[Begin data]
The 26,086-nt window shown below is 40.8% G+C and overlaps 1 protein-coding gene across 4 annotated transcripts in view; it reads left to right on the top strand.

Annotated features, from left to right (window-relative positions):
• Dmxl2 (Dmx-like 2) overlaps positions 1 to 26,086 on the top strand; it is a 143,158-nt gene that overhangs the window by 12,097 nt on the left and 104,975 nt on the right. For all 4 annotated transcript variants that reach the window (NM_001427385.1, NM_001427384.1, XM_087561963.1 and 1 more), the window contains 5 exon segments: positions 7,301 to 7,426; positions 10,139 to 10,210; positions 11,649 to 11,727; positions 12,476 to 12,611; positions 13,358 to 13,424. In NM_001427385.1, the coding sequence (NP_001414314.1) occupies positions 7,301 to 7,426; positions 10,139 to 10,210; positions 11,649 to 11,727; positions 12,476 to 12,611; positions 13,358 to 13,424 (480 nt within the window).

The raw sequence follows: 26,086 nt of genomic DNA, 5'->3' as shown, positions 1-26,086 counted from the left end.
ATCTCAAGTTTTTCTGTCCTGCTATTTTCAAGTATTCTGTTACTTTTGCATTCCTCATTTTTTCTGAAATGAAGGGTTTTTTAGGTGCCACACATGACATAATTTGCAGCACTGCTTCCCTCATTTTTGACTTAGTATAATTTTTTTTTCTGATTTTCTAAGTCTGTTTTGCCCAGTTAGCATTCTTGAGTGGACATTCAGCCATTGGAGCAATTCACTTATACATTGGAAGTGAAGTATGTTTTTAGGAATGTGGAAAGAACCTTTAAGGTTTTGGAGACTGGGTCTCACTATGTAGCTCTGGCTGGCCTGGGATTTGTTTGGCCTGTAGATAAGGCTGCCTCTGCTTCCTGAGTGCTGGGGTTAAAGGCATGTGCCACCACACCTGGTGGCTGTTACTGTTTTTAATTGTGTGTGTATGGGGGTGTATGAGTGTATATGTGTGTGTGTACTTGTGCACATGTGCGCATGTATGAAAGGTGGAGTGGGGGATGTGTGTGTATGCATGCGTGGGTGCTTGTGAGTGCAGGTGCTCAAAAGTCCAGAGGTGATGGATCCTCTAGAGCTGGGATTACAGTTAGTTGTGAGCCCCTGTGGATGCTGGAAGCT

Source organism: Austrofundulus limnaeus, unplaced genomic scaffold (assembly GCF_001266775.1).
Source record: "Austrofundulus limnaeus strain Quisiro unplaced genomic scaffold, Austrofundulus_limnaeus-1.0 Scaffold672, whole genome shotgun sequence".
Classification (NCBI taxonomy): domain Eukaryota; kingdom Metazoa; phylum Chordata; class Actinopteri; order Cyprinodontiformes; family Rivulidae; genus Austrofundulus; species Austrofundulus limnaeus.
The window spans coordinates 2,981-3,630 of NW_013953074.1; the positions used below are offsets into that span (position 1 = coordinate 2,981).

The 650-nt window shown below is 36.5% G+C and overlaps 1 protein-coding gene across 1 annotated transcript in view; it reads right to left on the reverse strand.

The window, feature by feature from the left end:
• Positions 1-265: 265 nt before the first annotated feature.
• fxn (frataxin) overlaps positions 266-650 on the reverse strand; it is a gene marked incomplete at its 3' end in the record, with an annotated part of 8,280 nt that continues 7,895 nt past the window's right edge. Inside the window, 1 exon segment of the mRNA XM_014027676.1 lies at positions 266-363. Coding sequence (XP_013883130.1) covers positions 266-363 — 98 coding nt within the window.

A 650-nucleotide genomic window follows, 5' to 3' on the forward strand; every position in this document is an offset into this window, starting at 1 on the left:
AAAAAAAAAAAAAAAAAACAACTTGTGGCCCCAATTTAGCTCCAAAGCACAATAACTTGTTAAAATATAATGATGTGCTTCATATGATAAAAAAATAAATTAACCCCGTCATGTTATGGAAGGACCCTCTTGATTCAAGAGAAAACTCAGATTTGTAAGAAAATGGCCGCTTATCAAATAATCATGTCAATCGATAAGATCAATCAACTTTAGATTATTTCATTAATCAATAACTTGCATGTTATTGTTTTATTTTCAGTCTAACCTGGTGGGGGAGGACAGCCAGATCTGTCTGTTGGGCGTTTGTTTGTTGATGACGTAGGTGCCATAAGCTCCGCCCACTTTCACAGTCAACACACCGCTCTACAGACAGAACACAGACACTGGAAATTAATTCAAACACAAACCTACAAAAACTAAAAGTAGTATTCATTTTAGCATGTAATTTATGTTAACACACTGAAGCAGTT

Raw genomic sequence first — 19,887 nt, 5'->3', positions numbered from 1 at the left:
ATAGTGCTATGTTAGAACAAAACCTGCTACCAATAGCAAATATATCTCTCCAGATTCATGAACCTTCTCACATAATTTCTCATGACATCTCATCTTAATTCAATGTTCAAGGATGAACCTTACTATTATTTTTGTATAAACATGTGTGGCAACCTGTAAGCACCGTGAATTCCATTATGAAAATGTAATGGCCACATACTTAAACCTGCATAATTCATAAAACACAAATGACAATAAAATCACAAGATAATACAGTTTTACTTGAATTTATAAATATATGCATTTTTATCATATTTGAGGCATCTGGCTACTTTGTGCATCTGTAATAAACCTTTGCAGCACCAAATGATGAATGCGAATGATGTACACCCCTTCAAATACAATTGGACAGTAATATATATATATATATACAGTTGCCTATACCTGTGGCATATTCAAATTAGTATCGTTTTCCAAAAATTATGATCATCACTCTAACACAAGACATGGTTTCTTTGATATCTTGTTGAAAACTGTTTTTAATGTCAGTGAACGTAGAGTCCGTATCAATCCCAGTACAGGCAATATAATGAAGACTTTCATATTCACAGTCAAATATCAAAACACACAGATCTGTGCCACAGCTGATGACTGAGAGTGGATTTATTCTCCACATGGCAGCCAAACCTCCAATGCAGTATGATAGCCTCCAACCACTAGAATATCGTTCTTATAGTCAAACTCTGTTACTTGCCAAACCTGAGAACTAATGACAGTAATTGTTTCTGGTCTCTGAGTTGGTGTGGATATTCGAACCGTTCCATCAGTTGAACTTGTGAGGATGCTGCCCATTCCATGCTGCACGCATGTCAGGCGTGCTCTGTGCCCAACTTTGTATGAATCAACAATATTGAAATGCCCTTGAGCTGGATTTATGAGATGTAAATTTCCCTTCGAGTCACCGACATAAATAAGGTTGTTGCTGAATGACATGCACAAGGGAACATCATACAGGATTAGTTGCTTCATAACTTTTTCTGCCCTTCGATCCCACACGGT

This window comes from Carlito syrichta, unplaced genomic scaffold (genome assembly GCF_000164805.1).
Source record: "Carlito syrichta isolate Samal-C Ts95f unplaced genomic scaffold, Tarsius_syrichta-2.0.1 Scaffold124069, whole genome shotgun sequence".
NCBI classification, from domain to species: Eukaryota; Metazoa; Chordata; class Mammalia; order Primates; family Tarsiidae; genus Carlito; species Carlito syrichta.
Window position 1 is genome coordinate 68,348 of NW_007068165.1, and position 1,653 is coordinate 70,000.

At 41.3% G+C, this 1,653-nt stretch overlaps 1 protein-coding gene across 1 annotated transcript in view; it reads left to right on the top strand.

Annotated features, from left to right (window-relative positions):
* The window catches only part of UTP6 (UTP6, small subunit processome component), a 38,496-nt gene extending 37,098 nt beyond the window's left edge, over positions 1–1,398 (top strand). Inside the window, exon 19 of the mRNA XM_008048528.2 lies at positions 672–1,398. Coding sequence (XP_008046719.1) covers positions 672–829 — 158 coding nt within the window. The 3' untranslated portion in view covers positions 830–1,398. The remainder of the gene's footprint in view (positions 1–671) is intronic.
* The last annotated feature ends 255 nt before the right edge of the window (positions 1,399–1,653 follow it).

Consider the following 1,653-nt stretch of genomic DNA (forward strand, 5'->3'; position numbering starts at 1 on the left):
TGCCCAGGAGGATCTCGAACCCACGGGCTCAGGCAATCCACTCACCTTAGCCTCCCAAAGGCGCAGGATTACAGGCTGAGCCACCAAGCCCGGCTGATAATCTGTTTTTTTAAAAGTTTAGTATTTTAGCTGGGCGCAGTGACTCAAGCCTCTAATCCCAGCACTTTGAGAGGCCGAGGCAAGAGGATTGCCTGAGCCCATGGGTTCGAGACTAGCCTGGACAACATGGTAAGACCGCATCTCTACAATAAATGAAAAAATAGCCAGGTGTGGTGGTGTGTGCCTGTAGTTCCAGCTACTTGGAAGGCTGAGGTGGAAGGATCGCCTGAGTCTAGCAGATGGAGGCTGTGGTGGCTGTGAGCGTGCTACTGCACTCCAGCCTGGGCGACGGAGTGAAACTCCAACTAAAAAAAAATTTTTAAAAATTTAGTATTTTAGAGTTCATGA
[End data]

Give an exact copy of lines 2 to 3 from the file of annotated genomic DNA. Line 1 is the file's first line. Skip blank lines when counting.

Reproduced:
Annotated features, from left to right (window-relative positions):
• Dmxl2 (Dmx-like 2) overlaps positions 1 to 26,086 on the top strand; it is a 143,158-nt gene that overhangs the window by 12,097 nt on the left and 104,975 nt on the right. For all 4 annotated transcript variants that reach the window (NM_001427385.1, NM_001427384.1, XM_087561963.1 and 1 more), the window contains 5 exon segments: positions 7,301 to 7,426; positions 10,139 to 10,210; positions 11,649 to 11,727; positions 12,476 to 12,611; positions 13,358 to 13,424. In NM_001427385.1, the coding sequence (NP_001414314.1) occupies positions 7,301 to 7,426; positions 10,139 to 10,210; positions 11,649 to 11,727; positions 12,476 to 12,611; positions 13,358 to 13,424 (480 nt within the window).